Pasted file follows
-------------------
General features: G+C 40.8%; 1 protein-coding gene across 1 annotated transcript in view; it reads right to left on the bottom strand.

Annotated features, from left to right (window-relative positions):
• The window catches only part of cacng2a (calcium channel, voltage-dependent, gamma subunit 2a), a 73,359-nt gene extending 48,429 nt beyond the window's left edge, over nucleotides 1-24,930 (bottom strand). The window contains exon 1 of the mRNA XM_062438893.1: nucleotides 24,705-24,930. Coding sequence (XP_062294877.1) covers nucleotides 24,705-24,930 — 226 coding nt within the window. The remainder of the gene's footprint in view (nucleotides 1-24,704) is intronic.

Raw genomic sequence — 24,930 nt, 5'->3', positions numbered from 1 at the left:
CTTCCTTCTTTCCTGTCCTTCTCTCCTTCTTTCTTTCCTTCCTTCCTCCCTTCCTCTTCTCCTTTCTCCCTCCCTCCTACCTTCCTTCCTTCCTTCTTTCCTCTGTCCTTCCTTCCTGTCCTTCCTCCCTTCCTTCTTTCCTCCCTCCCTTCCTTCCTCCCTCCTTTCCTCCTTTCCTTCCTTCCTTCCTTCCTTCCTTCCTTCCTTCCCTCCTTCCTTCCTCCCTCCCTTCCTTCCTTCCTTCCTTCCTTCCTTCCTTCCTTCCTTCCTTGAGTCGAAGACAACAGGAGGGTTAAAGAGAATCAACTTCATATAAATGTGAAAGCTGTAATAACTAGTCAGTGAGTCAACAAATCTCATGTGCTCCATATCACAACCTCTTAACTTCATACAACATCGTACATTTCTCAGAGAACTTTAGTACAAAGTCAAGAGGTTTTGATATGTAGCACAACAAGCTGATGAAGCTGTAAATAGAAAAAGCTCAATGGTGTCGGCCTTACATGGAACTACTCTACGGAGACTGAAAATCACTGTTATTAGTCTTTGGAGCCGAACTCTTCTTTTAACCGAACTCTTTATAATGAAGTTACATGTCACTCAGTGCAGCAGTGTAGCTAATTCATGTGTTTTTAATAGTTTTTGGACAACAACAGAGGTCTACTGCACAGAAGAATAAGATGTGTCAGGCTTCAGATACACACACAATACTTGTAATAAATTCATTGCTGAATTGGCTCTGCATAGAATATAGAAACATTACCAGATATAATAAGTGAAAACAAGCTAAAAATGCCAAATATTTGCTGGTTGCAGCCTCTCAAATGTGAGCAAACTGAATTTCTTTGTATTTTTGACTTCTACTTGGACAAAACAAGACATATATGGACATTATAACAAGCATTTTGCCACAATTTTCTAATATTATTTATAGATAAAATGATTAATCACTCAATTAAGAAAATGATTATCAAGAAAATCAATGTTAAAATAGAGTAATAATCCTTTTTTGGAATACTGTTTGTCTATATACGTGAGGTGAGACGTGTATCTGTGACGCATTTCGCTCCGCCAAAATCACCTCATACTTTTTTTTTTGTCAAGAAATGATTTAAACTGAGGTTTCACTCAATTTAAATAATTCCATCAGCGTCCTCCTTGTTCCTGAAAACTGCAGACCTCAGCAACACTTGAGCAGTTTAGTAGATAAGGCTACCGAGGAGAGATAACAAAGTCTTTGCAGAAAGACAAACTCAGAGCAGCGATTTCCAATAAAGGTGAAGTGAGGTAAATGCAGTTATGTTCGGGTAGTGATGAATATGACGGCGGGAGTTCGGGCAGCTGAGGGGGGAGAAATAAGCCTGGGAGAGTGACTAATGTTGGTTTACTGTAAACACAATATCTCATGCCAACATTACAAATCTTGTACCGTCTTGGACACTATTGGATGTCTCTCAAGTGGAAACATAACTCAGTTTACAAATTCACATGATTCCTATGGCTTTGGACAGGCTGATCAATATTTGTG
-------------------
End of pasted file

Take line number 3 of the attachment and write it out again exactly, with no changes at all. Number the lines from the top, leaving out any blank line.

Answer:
• The window catches only part of cacng2a (calcium channel, voltage-dependent, gamma subunit 2a), a 73,359-nt gene extending 48,429 nt beyond the window's left edge, over nucleotides 1-24,930 (bottom strand). The window contains exon 1 of the mRNA XM_062438893.1: nucleotides 24,705-24,930. Coding sequence (XP_062294877.1) covers nucleotides 24,705-24,930 — 226 coding nt within the window. The remainder of the gene's footprint in view (nucleotides 1-24,704) is intronic.